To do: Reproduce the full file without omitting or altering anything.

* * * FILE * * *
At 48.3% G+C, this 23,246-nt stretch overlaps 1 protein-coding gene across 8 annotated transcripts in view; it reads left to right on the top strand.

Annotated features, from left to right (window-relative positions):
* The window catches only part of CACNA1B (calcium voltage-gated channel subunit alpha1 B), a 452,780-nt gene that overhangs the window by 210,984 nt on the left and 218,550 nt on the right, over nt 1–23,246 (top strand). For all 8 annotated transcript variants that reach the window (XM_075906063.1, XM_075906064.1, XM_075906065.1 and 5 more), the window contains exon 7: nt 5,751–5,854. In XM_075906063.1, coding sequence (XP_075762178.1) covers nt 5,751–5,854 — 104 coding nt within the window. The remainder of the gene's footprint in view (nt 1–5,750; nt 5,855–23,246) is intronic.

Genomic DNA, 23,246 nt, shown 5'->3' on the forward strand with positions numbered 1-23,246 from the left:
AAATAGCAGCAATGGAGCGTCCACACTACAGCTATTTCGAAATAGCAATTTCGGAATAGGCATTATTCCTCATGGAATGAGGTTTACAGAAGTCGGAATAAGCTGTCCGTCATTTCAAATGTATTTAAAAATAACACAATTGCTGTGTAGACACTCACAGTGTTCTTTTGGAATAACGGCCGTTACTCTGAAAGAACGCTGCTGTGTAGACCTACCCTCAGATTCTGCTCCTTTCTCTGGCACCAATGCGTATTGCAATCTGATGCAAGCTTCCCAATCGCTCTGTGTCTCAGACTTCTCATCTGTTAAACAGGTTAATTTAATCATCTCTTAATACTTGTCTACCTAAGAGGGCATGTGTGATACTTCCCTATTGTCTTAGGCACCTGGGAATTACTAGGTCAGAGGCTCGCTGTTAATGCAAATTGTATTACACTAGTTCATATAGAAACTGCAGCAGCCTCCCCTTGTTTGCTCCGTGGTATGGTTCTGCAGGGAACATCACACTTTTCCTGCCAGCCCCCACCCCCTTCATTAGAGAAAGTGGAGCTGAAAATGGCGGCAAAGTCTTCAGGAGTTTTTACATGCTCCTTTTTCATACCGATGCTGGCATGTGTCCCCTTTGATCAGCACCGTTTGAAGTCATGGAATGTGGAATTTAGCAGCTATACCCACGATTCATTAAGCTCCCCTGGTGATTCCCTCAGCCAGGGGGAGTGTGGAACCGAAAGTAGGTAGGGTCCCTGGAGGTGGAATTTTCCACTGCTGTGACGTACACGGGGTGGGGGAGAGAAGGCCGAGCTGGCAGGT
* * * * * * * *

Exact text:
At 48.3% G+C, this 23,246-nt stretch overlaps 1 protein-coding gene across 8 annotated transcripts in view; it reads left to right on the top strand.

Annotated features, from left to right (window-relative positions):
* The window catches only part of CACNA1B (calcium voltage-gated channel subunit alpha1 B), a 452,780-nt gene that overhangs the window by 210,984 nt on the left and 218,550 nt on the right, over nt 1–23,246 (top strand). For all 8 annotated transcript variants that reach the window (XM_075906063.1, XM_075906064.1, XM_075906065.1 and 5 more), the window contains exon 7: nt 5,751–5,854. In XM_075906063.1, coding sequence (XP_075762178.1) covers nt 5,751–5,854 — 104 coding nt within the window. The remainder of the gene's footprint in view (nt 1–5,750; nt 5,855–23,246) is intronic.

Genomic DNA, 23,246 nt, shown 5'->3' on the forward strand with positions numbered 1-23,246 from the left:
AAATAGCAGCAATGGAGCGTCCACACTACAGCTATTTCGAAATAGCAATTTCGGAATAGGCATTATTCCTCATGGAATGAGGTTTACAGAAGTCGGAATAAGCTGTCCGTCATTTCAAATGTATTTAAAAATAACACAATTGCTGTGTAGACACTCACAGTGTTCTTTTGGAATAACGGCCGTTACTCTGAAAGAACGCTGCTGTGTAGACCTACCCTCAGATTCTGCTCCTTTCTCTGGCACCAATGCGTATTGCAATCTGATGCAAGCTTCCCAATCGCTCTGTGTCTCAGACTTCTCATCTGTTAAACAGGTTAATTTAATCATCTCTTAATACTTGTCTACCTAAGAGGGCATGTGTGATACTTCCCTATTGTCTTAGGCACCTGGGAATTACTAGGTCAGAGGCTCGCTGTTAATGCAAATTGTATTACACTAGTTCATATAGAAACTGCAGCAGCCTCCCCTTGTTTGCTCCGTGGTATGGTTCTGCAGGGAACATCACACTTTTCCTGCCAGCCCCCACCCCCTTCATTAGAGAAAGTGGAGCTGAAAATGGCGGCAAAGTCTTCAGGAGTTTTTACATGCTCCTTTTTCATACCGATGCTGGCATGTGTCCCCTTTGATCAGCACCGTTTGAAGTCATGGAATGTGGAATTTAGCAGCTATACCCACGATTCATTAAGCTCCCCTGGTGATTCCCTCAGCCAGGGGGAGTGTGGAACCGAAAGTAGGTAGGGTCCCTGGAGGTGGAATTTTCCACTGCTGTGACGTACACGGGGTGGGGGAGAGAAGGCCGAGCTGGCAGGT